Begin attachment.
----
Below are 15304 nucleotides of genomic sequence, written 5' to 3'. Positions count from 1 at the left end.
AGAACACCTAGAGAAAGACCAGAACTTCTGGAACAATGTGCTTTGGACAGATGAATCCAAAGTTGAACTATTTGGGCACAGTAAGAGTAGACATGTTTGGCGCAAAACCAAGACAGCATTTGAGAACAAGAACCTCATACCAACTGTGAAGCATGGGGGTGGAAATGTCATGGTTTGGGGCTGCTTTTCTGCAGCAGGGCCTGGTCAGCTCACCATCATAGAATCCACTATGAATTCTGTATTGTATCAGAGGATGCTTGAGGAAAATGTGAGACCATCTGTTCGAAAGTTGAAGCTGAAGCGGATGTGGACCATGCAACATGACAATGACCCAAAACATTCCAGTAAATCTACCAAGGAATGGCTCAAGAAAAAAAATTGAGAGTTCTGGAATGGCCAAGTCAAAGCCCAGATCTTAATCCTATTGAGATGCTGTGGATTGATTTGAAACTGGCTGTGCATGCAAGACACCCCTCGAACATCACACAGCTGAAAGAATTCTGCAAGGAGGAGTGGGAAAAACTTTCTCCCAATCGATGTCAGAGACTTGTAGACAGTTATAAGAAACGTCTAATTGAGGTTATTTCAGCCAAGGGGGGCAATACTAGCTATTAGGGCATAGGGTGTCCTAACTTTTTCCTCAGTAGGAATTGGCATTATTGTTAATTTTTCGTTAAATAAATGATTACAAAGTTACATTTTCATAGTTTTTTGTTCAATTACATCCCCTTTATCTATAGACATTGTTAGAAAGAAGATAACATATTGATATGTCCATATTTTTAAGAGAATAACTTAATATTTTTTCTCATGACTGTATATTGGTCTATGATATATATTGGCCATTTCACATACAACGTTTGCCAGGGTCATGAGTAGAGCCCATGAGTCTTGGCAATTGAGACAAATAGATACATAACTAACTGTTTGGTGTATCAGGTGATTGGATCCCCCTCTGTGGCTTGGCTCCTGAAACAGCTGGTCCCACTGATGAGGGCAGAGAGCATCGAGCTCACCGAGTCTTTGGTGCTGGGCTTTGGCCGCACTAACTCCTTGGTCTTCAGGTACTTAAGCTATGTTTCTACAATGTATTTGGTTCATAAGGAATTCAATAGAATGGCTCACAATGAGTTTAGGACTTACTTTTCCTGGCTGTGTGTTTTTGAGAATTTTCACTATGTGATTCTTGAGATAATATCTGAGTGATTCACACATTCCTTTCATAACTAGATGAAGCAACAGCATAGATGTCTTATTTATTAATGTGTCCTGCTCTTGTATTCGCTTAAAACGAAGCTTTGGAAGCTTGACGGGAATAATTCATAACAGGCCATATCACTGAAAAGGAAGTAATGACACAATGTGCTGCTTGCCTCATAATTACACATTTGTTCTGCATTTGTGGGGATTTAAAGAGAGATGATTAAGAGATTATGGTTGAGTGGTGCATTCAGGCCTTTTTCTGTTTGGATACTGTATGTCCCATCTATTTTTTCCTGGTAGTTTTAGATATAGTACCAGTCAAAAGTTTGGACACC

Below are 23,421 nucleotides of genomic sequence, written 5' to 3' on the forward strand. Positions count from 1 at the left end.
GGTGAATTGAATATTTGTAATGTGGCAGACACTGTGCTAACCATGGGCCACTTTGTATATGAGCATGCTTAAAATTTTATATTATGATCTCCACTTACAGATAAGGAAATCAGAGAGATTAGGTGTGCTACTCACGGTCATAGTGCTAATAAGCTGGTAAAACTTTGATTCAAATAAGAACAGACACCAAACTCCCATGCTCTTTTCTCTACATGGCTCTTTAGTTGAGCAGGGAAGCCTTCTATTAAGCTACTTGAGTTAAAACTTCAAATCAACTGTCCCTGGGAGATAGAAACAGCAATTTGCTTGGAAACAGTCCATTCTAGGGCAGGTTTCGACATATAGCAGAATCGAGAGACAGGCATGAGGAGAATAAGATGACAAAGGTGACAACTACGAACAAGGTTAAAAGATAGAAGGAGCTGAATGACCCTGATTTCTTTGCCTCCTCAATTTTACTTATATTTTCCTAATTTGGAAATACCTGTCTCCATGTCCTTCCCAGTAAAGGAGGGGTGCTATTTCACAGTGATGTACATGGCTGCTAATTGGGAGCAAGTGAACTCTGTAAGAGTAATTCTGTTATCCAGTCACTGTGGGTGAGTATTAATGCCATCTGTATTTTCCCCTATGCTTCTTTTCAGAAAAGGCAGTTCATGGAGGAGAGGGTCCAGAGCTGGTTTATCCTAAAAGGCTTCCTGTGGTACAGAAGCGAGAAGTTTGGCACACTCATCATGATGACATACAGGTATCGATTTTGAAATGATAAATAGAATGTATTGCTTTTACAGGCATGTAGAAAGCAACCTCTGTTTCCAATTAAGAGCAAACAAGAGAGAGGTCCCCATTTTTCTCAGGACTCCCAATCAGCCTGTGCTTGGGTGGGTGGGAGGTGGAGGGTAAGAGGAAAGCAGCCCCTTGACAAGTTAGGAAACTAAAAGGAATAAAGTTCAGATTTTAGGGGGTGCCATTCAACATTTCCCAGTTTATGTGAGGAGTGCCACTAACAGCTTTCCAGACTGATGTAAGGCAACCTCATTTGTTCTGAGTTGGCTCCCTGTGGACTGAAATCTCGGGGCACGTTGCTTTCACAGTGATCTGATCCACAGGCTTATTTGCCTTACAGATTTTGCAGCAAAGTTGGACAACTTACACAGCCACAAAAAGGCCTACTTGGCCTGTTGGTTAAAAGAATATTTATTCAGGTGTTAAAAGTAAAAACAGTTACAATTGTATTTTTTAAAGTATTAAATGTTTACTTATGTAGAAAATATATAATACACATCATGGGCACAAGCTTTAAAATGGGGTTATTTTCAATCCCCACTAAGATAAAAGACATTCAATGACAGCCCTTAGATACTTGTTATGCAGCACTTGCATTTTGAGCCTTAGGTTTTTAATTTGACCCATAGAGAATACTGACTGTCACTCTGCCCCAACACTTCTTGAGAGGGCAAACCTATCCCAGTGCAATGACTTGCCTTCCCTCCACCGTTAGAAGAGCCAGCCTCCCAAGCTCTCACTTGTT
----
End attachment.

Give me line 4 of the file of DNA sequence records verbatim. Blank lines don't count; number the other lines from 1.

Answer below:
GGTGAATTGAATATTTGTAATGTGGCAGACACTGTGCTAACCATGGGCCACTTTGTATATGAGCATGCTTAAAATTTTATATTATGATCTCCACTTACAGATAAGGAAATCAGAGAGATTAGGTGTGCTACTCACGGTCATAGTGCTAATAAGCTGGTAAAACTTTGATTCAAATAAGAACAGACACCAAACTCCCATGCTCTTTTCTCTACATGGCTCTTTAGTTGAGCAGGGAAGCCTTCTATTAAGCTACTTGAGTTAAAACTTCAAATCAACTGTCCCTGGGAGATAGAAACAGCAATTTGCTTGGAAACAGTCCATTCTAGGGCAGGTTTCGACATATAGCAGAATCGAGAGACAGGCATGAGGAGAATAAGATGACAAAGGTGACAACTACGAACAAGGTTAAAAGATAGAAGGAGCTGAATGACCCTGATTTCTTTGCCTCCTCAATTTTACTTATATTTTCCTAATTTGGAAATACCTGTCTCCATGTCCTTCCCAGTAAAGGAGGGGTGCTATTTCACAGTGATGTACATGGCTGCTAATTGGGAGCAAGTGAACTCTGTAAGAGTAATTCTGTTATCCAGTCACTGTGGGTGAGTATTAATGCCATCTGTATTTTCCCCTATGCTTCTTTTCAGAAAAGGCAGTTCATGGAGGAGAGGGTCCAGAGCTGGTTTATCCTAAAAGGCTTCCTGTGGTACAGAAGCGAGAAGTTTGGCACACTCATCATGATGACATACAGGTATCGATTTTGAAATGATAAATAGAATGTATTGCTTTTACAGGCATGTAGAAAGCAACCTCTGTTTCCAATTAAGAGCAAACAAGAGAGAGGTCCCCATTTTTCTCAGGACTCCCAATCAGCCTGTGCTTGGGTGGGTGGGAGGTGGAGGGTAAGAGGAAAGCAGCCCCTTGACAAGTTAGGAAACTAAAAGGAATAAAGTTCAGATTTTAGGGGGTGCCATTCAACATTTCCCAGTTTATGTGAGGAGTGCCACTAACAGCTTTCCAGACTGATGTAAGGCAACCTCATTTGTTCTGAGTTGGCTCCCTGTGGACTGAAATCTCGGGGCACGTTGCTTTCACAGTGATCTGATCCACAGGCTTATTTGCCTTACAGATTTTGCAGCAAAGTTGGACAACTTACACAGCCACAAAAAGGCCTACTTGGCCTGTTGGTTAAAAGAATATTTATTCAGGTGTTAAAAGTAAAAACAGTTACAATTGTATTTTTTAAAGTATTAAATGTTTACTTATGTAGAAAATATATAATACACATCATGGGCACAAGCTTTAAAATGGGGTTATTTTCAATCCCCACTAAGATAAAAGACATTCAATGACAGCCCTTAGATACTTGTTATGCAGCACTTGCATTTTGAGCCTTAGGTTTTTAATTTGACCCATAGAGAATACTGACTGTCACTCTGCCCCAACACTTCTTGAGAGGGCAAACCTATCCCAGTGCAATGACTTGCCTTCCCTCCACCGTTAGAAGAGCCAGCCTCCCAAGCTCTCACTTGTT